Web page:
A new international antipiracy task force led by the U.S. is set to be operational in the Gulf of Aden by mid-January.  The Fifth Fleet of the U.S. Navy, based in Bahrain, said it will be called Combined Task Force 151 (CTF-151) and will include a U.S. command ship, two more American warships, and air support.

  More than 20 countries are expected to contribute to CTF-151.  The BBC:

A spokeswoman for the force, Commander Jane Campbell, told the BBC that France, the Netherlands, the UK, Pakistan, Canada, and Denmark were among the countries participating in CTF-151.

The area the pirates operate in is larger than the Mediterranean Sea and the shipping lane the force will patrol is 480 miles (780km) long, she said.  About 60 warships would be required to effectively patrol this sea lane, she said, while about one-third of that number had been committed to the new force.

At first glance, this seems to be welcome news; the International Maritime Bureau (IMB) recently reported that increased patrols did help reduce the number of hijacking incidents last month.  The WSJ:

Pirate attacks increased significantly in the region last year, culminating in the dramatic seizures of a cargo ship full of military hardware in September and a fully loaded Saudi Arabian oil tanker in November.  Pirates typically hold crew members and vessel hostage, demanding big ransoms.

The U.S. move comes amid early signs that, while piracy attacks continue, the growing naval firepower in the area may be starting to have an effect.  At the same time, owners and captains of merchant ships appear to be improving their own self-defense measures, Navy officials say.


On Jan. 1, pirates successfully attacked a cargo ship in the Gulf of Aden, taking hostage 28 crewmembers, according to the Kuala Lumpur-based International Maritime Bureau. But four other attacks in the seven-day period ending Jan. 5 were thwarted by international warships or military aircraft in the area. In two other incidents, the crew of targeted ships took evasive action and prevented hijackings.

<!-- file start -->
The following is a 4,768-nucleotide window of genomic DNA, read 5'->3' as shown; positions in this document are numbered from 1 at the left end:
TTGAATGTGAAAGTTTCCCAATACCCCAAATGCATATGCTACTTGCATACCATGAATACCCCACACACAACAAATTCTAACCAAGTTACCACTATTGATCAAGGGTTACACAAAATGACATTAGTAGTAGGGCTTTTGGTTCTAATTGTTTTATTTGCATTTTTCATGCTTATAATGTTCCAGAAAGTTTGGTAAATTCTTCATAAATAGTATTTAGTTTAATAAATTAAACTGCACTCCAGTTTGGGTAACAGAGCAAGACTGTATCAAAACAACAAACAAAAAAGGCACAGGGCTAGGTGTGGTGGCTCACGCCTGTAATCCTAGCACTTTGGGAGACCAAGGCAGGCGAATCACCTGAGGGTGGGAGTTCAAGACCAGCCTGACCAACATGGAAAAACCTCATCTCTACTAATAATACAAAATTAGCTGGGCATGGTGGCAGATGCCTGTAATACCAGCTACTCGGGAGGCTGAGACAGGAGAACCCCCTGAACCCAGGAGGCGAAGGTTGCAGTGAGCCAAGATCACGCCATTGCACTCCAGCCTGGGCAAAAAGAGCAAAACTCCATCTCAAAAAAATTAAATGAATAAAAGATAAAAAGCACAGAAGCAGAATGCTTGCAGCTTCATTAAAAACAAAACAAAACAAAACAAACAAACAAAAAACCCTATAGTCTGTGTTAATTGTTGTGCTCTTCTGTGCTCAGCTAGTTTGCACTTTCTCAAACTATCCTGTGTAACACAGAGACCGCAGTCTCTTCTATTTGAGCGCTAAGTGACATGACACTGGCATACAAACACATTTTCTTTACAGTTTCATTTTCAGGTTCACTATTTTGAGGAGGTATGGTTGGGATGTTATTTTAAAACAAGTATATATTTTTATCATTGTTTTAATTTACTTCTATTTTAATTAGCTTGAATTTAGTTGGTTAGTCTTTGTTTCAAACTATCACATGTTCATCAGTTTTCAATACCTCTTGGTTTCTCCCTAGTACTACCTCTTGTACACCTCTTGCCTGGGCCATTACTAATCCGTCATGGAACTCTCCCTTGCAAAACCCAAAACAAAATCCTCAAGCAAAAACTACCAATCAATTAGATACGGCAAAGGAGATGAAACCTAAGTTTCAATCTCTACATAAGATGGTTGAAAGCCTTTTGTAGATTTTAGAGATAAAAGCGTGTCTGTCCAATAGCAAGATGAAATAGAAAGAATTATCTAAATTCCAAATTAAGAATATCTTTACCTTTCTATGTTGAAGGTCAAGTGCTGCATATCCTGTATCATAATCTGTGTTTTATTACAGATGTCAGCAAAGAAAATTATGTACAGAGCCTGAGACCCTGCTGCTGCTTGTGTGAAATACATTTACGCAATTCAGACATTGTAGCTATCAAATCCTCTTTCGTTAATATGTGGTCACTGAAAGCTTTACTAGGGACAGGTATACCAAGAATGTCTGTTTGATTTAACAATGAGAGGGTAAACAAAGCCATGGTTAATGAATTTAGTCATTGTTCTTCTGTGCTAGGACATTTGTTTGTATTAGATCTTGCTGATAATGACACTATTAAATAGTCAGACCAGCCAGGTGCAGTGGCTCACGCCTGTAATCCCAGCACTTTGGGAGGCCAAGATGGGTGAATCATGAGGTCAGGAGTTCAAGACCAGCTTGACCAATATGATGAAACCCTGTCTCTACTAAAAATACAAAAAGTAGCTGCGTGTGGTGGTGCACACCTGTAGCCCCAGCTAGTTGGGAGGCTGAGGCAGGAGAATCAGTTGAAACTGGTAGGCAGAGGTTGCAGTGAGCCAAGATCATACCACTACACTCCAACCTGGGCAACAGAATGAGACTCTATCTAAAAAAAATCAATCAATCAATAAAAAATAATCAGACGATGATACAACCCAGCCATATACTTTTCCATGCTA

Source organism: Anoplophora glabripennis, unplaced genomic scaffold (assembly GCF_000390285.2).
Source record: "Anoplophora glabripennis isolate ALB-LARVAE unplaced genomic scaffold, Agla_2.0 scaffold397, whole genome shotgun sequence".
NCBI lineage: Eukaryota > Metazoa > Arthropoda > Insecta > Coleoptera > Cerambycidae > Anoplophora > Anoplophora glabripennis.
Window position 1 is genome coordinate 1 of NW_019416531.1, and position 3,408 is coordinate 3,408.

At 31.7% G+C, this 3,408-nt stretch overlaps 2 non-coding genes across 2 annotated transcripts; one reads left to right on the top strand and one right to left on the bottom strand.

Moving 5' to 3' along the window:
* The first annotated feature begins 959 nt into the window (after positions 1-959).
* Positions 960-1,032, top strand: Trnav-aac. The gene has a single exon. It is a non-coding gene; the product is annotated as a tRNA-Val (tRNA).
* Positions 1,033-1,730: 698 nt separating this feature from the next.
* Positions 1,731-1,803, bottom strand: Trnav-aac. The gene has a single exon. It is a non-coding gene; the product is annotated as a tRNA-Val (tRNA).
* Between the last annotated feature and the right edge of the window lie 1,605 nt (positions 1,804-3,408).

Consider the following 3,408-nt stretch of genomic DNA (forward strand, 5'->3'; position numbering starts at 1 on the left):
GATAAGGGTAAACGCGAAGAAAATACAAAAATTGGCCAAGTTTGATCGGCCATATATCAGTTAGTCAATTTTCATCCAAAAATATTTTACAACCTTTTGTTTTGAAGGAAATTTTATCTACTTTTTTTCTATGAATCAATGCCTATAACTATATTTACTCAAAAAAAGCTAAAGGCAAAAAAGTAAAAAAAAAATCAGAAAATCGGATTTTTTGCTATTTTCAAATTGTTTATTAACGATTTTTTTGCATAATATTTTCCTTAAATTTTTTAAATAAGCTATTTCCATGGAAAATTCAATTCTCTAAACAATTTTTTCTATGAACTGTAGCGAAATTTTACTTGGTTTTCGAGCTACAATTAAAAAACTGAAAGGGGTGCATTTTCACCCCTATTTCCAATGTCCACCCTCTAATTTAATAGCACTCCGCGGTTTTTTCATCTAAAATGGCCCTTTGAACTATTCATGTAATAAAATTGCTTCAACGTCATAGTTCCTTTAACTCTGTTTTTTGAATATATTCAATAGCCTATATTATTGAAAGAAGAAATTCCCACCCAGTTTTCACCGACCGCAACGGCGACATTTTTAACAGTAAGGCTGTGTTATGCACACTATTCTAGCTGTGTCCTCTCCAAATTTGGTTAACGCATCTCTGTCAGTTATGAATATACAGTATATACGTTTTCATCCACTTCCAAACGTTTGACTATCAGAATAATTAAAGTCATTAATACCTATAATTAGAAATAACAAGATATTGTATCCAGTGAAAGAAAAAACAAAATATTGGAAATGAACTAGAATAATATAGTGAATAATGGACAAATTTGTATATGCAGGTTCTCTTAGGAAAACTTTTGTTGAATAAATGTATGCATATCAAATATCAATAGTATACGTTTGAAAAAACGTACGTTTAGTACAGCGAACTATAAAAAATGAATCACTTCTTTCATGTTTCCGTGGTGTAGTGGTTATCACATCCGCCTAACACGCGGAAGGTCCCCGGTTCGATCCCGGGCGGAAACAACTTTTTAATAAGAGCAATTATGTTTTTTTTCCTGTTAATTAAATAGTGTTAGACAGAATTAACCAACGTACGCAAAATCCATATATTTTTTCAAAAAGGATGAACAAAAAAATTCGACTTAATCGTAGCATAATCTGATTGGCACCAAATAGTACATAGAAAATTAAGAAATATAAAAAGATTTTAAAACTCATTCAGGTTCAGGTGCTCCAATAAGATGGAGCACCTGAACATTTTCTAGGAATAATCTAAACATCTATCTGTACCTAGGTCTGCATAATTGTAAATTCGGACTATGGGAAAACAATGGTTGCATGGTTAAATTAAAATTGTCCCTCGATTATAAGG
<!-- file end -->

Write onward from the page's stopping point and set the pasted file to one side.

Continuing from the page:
U.S. Navy officials say some 315 crewmembers remain hostage to pirates, including the crew of the Syrius Star, the Saudi oil tanker, and the Faina, the military-cargo ship.

According to the NYT, Italy, Greece, Denmark, France, and the UK all have warships in the Gulf of Aden.  So do the following non-EU countries: Turkey, Russia, India, Saudi Arabia, and Malaysia.  The WSJ adds that China has plans to deploy ships there also, while British and Australian ships work closely with the U.S. in the nearby Persian Gulf.

A question that comes to mind, then, is how will these ships be organized?  In December, the EU’s Operation Atalanta was launched as NATO’s Operation Allied Provider concluded its mission.  Atalanta, under UK leadership, has the green light to sink to pirate vessels and already exceeds Allied Provider’s four warships.  But should the U.S. ask the UK or France to participate in the new task force, will these countries contribute new ships or use the ones presently with Atalanta for both missions? 

The U.S. still has not identified the navies that it is seeking to join CTF-151.  It would of course be beneficial for the EU and U.S. task forces to work together.  However, I’m not eager to see Atalanta and CTF-151 become the latest venue for the ESDP-NATO debate to play out.  A truly international force that includes non-NATO countries would help avoid this, but it’s not certain Russia or China would be comfortable under U.S. command either.

Peter Cassata is associate editor of the Atlantic Council.